Fuel for subscription gains in Chicago: Cubs, not Trump

Photo courtesy of Jackie Spinner

The election of Donald Trump may be driving a surprising bump in newspaper subscriptions in New York and Washington, DC. But in Chicago, the batter is the Cubbies.

While it’s impossible to say exactly why more people signed up for print and digital newspaper subscriptions since November, in Chicago, publishers at the city’s top dailies credit the Cubs Effect for giving a bigger boost to revenue than the Trump Effect. (This is the town, after all, where the city’s biggest paper of record bizarrely endorsed Gary Johnson for president).

On Nov. 2, the day after the Cubs won the World Series, the Tribune and the Chicago Sun-Times both saw single-copy street sales surpass levels from President Barack Obama’s election in 2008.

The Tribune sold roughly 600,000 single copies the day after the big win. (It sold just over 400,000 when Obama won in 2008). The paper sold 25,000 copies during a Cubs victory rally on Nov. 4 that drew as many as five million people. But who’s counting? (Besides this guy, who disputed reports that the rally was one of the world’s largest-ever gatherings.) The newspaper also has sold 30,999 copies online, a number that is still climbing, says Dana Meyer, spokeswoman for Tronc Inc., formerly Tribune Publishing.

On a typical weekday, the Chicago Sun-Times sells about 75,000 street copies. On the day after the World Series win, the Sun-Times sold about a 500,000 copies, says Jim Kirk, publisher and editor in chief at Sun-Times Media Group.

But it wasn’t just single-copy sales. Home delivery and digital subscriptions went up, too. (The Tribune reported a 42 percent increase in new digital subscribers for the month).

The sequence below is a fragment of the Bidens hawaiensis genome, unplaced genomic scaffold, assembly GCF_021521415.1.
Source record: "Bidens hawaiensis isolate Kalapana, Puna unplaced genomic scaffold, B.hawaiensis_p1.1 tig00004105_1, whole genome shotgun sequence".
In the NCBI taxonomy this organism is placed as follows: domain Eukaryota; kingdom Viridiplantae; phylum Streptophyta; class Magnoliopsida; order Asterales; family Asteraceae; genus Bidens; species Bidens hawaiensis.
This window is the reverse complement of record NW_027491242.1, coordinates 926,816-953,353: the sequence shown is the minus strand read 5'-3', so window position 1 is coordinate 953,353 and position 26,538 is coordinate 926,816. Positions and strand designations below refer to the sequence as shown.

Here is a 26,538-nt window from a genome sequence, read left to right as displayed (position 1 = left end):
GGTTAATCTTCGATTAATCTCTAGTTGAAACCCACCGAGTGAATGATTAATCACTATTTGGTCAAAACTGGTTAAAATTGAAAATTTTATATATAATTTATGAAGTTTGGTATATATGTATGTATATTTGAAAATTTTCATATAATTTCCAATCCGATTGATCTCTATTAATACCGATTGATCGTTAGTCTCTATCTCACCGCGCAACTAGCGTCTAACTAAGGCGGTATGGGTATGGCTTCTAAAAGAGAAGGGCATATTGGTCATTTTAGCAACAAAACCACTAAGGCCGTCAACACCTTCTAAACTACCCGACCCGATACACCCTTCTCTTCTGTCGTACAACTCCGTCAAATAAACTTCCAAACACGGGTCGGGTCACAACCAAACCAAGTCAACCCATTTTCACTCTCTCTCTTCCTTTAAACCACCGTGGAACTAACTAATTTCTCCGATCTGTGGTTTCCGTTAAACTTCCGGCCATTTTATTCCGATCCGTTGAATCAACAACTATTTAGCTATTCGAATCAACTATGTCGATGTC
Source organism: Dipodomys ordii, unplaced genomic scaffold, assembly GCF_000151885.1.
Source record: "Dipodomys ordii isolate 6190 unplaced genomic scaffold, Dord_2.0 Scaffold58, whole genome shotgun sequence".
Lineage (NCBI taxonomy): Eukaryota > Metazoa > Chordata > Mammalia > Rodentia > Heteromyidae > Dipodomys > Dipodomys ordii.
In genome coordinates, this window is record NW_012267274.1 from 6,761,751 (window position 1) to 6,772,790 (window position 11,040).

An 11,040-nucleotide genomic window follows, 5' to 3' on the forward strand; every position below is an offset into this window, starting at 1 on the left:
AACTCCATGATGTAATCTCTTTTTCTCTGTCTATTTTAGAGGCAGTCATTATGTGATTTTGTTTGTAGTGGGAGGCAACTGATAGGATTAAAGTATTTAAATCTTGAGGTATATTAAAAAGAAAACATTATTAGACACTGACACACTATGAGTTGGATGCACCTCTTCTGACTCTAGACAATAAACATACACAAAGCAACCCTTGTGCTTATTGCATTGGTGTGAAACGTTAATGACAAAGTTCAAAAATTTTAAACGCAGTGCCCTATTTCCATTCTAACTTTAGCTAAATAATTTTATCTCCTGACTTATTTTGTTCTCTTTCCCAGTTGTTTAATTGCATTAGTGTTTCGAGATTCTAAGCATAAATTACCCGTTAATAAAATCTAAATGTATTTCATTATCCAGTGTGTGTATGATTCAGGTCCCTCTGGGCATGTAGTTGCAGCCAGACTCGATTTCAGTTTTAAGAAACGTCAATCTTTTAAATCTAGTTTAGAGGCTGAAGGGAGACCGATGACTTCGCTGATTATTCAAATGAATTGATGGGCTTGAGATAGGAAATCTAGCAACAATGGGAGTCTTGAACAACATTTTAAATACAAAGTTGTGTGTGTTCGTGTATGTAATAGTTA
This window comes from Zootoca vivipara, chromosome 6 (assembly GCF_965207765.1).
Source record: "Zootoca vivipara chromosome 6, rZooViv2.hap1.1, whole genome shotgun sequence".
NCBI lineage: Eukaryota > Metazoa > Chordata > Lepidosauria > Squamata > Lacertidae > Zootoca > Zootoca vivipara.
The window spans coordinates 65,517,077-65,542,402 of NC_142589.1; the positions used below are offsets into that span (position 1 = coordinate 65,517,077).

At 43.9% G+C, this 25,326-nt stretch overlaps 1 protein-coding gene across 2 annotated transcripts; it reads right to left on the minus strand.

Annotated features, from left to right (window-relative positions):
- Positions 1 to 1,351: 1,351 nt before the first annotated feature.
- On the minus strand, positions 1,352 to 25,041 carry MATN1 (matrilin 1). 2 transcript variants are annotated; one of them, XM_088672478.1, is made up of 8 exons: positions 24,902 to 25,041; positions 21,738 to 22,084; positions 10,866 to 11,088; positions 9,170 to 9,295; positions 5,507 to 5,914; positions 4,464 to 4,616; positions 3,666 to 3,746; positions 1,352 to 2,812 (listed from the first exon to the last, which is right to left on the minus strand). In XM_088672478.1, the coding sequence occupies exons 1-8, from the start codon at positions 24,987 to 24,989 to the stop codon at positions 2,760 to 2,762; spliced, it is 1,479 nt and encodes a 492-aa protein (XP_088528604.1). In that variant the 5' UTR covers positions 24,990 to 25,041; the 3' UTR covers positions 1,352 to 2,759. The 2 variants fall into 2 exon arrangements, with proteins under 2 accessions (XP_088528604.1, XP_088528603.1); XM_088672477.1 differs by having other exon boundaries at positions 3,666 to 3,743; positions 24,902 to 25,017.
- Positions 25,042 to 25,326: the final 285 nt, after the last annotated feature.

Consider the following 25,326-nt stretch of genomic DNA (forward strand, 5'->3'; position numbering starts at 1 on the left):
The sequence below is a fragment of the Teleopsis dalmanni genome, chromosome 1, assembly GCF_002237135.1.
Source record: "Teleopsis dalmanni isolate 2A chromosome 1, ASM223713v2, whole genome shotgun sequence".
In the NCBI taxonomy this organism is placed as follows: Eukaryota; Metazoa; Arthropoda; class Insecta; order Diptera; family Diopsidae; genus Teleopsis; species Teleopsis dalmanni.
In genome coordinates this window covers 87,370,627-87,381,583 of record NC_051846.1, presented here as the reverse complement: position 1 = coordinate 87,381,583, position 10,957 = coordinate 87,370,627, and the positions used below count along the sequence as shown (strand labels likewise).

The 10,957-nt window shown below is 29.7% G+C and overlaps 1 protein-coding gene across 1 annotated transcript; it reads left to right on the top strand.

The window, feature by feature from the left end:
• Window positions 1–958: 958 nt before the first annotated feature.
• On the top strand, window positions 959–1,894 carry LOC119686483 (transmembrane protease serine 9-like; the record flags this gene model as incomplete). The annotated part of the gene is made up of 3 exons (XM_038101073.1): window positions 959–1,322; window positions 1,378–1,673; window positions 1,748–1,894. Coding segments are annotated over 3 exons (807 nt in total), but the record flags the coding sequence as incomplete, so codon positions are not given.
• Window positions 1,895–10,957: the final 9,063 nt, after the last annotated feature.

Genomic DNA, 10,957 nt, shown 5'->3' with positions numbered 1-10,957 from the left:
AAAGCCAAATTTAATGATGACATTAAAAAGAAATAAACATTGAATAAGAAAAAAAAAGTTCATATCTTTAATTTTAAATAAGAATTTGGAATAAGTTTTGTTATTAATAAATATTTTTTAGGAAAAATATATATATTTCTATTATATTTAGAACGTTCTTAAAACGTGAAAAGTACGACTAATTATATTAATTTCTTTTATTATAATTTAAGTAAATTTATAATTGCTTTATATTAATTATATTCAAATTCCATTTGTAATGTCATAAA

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Both papers had been planning (and hoping) for this postseason run since the Cubs got knocked out of the National League championship in 2015 by the New York Mets. That was their first postseason championship since 2003, and things looked good for at least a another postseason chance.

“When you have 108 years, you ought to be ready,” Bruce Dold, the Tribune’s top editor, told CJR.

Both newspapers report brisk sales of commemorative books about the big win. The Tribune’s paperback Won for the Ages; How the Chicago Cubs Became the 2016 World Series Champions, is the No. 1 seller in the Midwest travel-guide category on Amazon. It was published on November 4, two days after the championship win. The Sun-Times published its hardcover Believe It: Chicago Cubs World Series Champions on the day of the win.

“We’ve seen a slight uptick in subscriptions,” Kirk says. “I  think the beauty of that great story, which transcended sports, is that a lot of people picked us up who hadn’t in a long time. That helped drive some subscriptions and tied with good trial offers.”

The Tribune’s Dold says the paper’s visuals helped drive people to the paper’s coverage in print and online.

The Tribune, which once owned the Chicago Cubs, also had a sponsorship deal with the Cubs that it extended through the postseason, says Trevor Gibbons, Chicago Tribune merchandising and promotions manager. That enabled the newspaper to put a free “W” flag insert into the paper.

The sponsorship also enabled the company to sell Cubs merchandise along with its Chicago Tribune merchandise. “After we tallied everything up, there was a pretty even split between consumer revenue, ad revenue, and merchandise sales,” Gibbons says.

One of the Tribune promotions to subscribe to the newspaper included a free flag, T-shirt, and press plate of the winning front page. The media company has sold more than 24,000 press plates, which are produced in the Chicago area plant where the paper is printed.

Although as Dold notes it will be hard to top the end of a 108-year losing streak, both papers will be back on the Cubs beat well before spring training begins.

Kirk, of the Sun-Times, says the paper will put resources particularly into online content.

“The Cubs were one of highest traffic drivers online for us, so there’s just a lot of high interest even in years when they don’t do well,” he says. “We expect people are going to come to us well before the start  of the season. We’ll do a lot more Cubs content than we usually do leading up to the opening of spring training, and wall-to-wall coverage again” during the season.

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Jackie Spinner is CJR’s correspondent for Illinois, Indiana, Ohio, and Wisconsin. She is an assistant journalism professor at Columbia College Chicago and a former staff writer for The Washington Post. Follow her on Twitter @jackiespinner.